Obesity and morbid obesity are medical conditions diagnosed according to a patient’s Body Mass Index (BMI). Excess weight creates stress throughout the body and leads not only to obesity, but also to the development of a series of associated diseases, also known as comorbidities, including diabetes, hypertension, respiratory conditions, metabolic disease, as well as cancer and heart disease. A patient with a BMI between 30 and 40 is diagnosed with obesity, while a BMI higher than 40 is consistent with a diagnosis of morbid obesity.

Development of Heart Disease and Obesity

Unlike other comorbidities, the correlation between heart disease and obesity has been recently established, and researchers currently believe that an increase in BMI directly raises the risk of heart disease, including congestive heart failure and heart attack. According to the study “Obesity and Heart Disease,” published in the official journal of the American Heart Association, reveals that overweight (BMI between 23 and 25) middle-aged women have a 50% increased risk of suffering nonfatal or fatal coronary heart disease, while for men between 40 and 65 years old and BMI between 25 and 29, the increased risk is 72%.

The development of heart disease in obese patients is related a common feature that occurs due to excess weight, which is left ventricular hypertrophy. Increased left ventricular volume and stress in the walls of the heart contribute for the hypertrophy, which can result in premature death. Hypertension, high blood pressure and alterations in the right heart are also factors that contribute for heart disease and are aggravated by obesity.

Obesity-Related Heart Disease Prevention

Reducing the probability of suffering from heart disease associated to obesity is closely related to preventing obesity itself and studies reveal that even a moderate weight loss can help reduce the risk. Therefore, heart disease prevention is particularly based on healthy diet, in particular avoiding highly fat food, and on the increase of physical activity. These behavioral alterations are expected to result in a decrease of blood pressure, the shrinking of the heart to a normal size, a better use of insulin by the body and a drop in cholesterol.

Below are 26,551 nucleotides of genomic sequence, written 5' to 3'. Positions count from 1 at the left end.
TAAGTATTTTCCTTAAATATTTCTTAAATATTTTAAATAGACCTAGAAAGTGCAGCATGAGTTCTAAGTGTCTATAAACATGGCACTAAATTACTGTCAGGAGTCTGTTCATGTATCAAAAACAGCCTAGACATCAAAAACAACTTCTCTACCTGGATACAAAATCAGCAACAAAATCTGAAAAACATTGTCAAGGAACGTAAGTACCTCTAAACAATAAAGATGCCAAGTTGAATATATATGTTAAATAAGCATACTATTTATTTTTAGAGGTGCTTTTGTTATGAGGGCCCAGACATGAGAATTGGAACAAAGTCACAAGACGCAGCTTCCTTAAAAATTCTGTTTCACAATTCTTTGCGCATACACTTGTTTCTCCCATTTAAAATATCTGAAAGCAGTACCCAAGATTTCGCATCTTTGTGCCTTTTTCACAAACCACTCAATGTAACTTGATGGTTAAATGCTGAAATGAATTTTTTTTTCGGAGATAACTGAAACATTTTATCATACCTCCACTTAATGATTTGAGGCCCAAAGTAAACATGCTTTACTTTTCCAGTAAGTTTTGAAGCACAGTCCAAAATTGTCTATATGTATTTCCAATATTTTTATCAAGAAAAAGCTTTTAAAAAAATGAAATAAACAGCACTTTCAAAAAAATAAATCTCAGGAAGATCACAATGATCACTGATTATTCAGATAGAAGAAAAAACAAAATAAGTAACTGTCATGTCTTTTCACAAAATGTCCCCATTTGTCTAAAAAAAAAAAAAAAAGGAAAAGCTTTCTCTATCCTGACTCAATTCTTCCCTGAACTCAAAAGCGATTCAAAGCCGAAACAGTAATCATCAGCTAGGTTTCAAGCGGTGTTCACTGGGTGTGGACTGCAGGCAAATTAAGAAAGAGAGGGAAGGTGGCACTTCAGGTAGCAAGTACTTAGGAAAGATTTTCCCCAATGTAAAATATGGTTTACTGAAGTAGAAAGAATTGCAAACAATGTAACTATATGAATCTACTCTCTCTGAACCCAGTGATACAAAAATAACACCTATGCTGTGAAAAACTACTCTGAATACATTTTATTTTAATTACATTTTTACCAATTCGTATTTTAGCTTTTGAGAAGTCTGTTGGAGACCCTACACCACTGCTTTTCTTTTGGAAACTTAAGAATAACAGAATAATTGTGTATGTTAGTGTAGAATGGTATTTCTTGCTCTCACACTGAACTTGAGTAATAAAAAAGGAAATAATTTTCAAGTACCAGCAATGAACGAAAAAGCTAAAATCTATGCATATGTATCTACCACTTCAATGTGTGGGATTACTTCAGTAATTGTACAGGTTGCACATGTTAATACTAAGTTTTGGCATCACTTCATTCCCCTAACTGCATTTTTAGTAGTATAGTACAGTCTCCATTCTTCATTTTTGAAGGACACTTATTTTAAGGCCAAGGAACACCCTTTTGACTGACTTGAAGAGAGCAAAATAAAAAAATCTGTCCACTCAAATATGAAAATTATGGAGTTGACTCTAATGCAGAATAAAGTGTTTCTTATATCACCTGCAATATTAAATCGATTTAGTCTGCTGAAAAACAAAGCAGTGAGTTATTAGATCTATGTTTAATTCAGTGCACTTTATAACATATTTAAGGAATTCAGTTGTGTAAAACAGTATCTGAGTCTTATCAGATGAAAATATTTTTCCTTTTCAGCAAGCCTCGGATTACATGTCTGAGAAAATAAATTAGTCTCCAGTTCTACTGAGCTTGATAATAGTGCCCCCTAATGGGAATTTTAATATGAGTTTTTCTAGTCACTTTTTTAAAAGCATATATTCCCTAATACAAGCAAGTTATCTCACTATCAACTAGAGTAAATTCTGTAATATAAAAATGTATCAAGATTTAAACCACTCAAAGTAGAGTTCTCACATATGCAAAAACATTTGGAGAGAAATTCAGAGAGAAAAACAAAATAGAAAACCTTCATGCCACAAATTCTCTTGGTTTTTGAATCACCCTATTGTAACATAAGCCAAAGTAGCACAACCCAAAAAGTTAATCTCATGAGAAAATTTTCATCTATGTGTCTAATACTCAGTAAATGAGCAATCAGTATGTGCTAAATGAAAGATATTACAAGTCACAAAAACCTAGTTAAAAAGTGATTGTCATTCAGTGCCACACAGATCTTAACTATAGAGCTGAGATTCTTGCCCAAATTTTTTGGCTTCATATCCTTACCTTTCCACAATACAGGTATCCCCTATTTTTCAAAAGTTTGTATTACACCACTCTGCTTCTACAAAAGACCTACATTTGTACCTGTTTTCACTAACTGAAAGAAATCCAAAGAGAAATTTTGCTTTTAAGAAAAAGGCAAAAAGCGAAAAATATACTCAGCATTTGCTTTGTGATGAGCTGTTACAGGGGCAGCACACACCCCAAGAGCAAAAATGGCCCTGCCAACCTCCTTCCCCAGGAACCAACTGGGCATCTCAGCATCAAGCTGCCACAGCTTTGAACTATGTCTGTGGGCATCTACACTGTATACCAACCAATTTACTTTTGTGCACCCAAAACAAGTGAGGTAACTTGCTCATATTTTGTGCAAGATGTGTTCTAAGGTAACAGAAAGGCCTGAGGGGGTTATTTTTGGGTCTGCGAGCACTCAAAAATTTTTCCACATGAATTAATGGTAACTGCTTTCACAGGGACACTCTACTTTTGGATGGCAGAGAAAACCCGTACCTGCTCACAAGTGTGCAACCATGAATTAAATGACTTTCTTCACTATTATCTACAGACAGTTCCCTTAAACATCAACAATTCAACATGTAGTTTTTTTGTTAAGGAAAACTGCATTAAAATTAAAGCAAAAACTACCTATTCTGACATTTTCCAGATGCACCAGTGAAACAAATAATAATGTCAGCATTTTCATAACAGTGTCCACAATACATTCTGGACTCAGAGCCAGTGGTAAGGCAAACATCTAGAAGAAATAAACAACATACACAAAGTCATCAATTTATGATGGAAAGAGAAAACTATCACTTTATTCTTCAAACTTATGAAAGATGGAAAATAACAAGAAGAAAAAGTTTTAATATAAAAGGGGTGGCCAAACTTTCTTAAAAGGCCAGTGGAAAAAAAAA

The study “Prevention of cardiovascular disease: Obesity, diabetes and the metabolic syndrome,” however, calls attention to the difficulties of losing weight by obese patients. The authors demonstrate that lifestyle modifications are efficacious, but remember that translating these results to the real world has been a difficult task. In order to address this problem, they propose a pansocietal uptake of interventions able to act in both psychosocial and socioeconomic underlying factors that contribute for obesity.

Heart Disease and Obesity Treatment

Similarly to prevention, the treatment of heart disease is inseparable from the treatment of obesity. There a series of medically supervised weight loss programs, from alterations in dietary and physical habits to pre-packed meals, pharmacotherapy and weight loss surgery, that can be used to make an impact on both heart disease and obesity. The most appropriate method for each case must be discussed by the patient and physician.

In addition to weight loss, sodium restriction may be helpful in the treatment of heart disease, since high intake of sodium increases fluid retention. The American College of Cardiology and the American Heart Association Heart Failure guidelines recommended a daily consumption of 3000 to 4000 mg of sodium, while for patients who are more likely to developing heart disease or who already suffer from it, the recommended intake is less than 2000 mg per day.

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